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A report released by the European Union (EU) on Friday presented evidence which suggests that Russia is using disinformation to impede elections to the EU parliament. According to the report, the aim was to sway voters towards right-wing parties by using disinformation to spread polarizing views on topics such as religion and immigration. A secondary aim was to decrease voter turnout, perhaps with the intent of undermining the EU’s legitimacy as a representative institution. The tactics used by Russia and ‘other European sources’ include the use of misleading political advertisements, and fake and bot accounts to spread disinformation through online platforms. The Russian Security Council deputy secretary, Alexander Venediktov disputed the evidence on Sunday, claiming in the Rossiyskaya Gazeta that the assertions made by the EU were absurd. The EU is currently working with a number of online platforms to reduce the effectiveness of disinformation under the Code of Practice against disinformation.
Facebook along with other major online platforms frequently release statements detailing their commitment to the code. In April, a Facebook spokesperson told CNBC, “People want accurate information online and the work undertaken under the code shows how Governments, tech companies and trade bodies can work together to tackle online misinformation.” Despite this, the EU has frequently rebuked the efforts made by online platforms classifying reports in recent months as “opaque.”
Created by the EU mid-way through 2018, the code emphasizes the importance of working with major online platforms to weaken the impact of disinformation on the democratic process. In a press statement released on Friday last week, the EU stated, “With our active support, Facebook, Google and Twitter have made some progress under the Code of Practice on disinformation.” However, the EU also went on, “We now expect online platforms to maintain momentum and to step up their efforts and implement all commitments under the code.”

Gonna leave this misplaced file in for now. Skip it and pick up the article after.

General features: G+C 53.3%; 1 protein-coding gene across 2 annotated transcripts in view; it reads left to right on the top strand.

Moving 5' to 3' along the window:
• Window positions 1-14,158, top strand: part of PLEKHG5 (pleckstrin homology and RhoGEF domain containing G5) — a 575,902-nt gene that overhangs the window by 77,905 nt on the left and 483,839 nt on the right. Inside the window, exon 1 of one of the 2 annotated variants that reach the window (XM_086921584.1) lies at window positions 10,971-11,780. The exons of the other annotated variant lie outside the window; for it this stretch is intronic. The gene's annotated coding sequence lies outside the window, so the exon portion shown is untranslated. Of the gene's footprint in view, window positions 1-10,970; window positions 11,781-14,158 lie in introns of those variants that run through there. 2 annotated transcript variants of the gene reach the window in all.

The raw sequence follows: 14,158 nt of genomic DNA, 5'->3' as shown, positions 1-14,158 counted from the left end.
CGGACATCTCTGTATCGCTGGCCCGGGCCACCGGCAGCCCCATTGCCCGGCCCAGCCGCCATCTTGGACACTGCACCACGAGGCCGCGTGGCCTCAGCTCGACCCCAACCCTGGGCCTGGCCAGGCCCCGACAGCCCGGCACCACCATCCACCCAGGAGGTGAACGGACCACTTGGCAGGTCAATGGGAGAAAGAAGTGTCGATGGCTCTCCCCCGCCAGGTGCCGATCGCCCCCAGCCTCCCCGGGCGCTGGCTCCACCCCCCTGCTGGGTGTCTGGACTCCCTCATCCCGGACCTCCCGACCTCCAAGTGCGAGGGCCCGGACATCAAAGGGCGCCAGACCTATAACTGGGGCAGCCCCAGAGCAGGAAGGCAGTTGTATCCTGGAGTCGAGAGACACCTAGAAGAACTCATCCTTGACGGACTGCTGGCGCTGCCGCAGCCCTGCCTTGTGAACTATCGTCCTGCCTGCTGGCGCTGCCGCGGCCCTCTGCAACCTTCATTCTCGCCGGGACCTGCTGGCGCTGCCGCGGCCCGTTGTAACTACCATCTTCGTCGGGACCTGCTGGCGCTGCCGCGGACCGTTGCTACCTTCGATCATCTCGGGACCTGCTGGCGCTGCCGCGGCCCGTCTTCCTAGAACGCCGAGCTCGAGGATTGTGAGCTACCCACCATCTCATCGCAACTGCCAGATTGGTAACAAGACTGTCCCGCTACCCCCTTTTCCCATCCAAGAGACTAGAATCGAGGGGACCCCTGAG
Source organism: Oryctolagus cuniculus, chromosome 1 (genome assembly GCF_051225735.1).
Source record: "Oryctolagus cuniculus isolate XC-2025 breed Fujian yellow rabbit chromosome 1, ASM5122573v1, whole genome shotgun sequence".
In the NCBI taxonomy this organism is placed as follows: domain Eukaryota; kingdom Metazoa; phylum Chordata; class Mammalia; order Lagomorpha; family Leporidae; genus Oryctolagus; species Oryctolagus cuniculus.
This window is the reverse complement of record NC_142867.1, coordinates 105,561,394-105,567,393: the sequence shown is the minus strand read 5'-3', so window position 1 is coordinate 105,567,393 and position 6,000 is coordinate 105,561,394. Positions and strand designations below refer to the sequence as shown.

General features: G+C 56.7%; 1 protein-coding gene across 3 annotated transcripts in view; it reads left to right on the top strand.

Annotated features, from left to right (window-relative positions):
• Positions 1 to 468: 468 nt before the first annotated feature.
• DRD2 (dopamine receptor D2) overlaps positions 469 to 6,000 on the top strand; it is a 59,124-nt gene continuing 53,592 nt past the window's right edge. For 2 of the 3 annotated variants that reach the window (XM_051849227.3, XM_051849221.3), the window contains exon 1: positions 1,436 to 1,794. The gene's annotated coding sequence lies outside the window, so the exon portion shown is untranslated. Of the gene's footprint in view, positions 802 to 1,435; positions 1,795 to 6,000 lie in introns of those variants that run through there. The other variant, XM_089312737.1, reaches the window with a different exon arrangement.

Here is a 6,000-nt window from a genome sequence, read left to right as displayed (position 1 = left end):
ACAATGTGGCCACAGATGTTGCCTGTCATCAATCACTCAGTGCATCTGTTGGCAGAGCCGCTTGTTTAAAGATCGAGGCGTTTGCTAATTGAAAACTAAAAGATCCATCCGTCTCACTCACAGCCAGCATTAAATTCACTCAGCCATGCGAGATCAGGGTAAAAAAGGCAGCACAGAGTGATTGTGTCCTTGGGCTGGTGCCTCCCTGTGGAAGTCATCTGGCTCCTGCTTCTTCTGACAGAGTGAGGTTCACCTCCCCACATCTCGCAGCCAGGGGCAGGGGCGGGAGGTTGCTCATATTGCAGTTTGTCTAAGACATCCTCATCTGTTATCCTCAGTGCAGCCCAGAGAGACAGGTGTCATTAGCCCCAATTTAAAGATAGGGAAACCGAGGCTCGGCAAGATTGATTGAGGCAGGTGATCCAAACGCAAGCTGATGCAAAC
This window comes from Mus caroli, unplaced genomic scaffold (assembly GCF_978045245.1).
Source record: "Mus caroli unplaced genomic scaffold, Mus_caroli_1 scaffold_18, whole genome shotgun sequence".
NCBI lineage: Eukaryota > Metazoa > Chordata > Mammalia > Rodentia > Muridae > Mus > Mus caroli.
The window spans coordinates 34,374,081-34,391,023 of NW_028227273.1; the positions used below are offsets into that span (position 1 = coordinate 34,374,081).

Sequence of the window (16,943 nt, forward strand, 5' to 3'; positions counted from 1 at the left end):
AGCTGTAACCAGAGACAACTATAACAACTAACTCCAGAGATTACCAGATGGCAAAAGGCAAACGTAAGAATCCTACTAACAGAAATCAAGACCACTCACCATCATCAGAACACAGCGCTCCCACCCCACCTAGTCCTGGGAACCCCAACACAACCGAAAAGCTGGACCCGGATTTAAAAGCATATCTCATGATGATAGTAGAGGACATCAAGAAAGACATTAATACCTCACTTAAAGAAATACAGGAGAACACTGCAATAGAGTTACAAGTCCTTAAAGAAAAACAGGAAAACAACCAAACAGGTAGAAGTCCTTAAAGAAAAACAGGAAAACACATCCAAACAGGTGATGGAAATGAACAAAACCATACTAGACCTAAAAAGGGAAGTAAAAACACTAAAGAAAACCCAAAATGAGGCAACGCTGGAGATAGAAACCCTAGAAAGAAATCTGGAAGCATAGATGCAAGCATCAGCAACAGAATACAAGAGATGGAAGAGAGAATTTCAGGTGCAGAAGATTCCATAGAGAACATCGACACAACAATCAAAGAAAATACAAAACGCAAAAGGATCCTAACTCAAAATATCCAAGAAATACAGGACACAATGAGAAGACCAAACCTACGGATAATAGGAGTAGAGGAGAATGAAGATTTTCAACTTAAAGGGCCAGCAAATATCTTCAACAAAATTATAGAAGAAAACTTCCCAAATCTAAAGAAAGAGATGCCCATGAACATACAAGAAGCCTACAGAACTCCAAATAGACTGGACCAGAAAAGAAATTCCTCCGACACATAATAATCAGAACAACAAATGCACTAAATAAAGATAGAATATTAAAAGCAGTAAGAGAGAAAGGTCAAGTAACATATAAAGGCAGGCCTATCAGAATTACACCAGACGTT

While Russian interference in the EU parliamentary elections is concerning, the code brings together four critical strands and weaves them into a cohesive and effective response. The strands are: improving the detection of disinformation; stronger cooperation among member states in responding to disinformation; working with online platforms; and increasing societal resistance to disinformation by being actively transparent. At this stage, the plan seems to be working, in that disinformation did not have a strong impact on the recent EU elections, despite being present. However, there are questions about the authenticity of online platforms in tackling disinformation. Despite their progress, issues remain over the identification of malicious actors and targeted states. Further, the EU is requesting more be done with regards to ad transparency. The sluggish pace of the implementation of the code raises questions about the integrity and interests of these companies.
The response by online platforms has been fairly lax. In January this year, Facebook and other online platforms released a report detailing the measures they would take to tackle political disinformation. In a number of instances, answers to specific questions were considered ‘opaque’ by the EU Commission – a trait the ‘tech giants’ have consistently exhibited. ‘Fake news’ has become an increasingly prevalent challenge to a number of states in recent years, and poses a significant threat to peace and security across the globe.
The EU response to disinformation shows signs of promise in the long-term, particularly if online platforms fully invest in tackling disinformation. Political disinformation has the potential to be one of the greatest threats to peace and stability countries will have to face in the coming years. The sluggish response by online platforms to this threat, even in the face of the Code of Practice against disinformation, and the insistence of the EU, is alarming. Given the influence such platforms have across the globe, it is time for these ‘tech giants’ to wholly commit to tackling disinformation.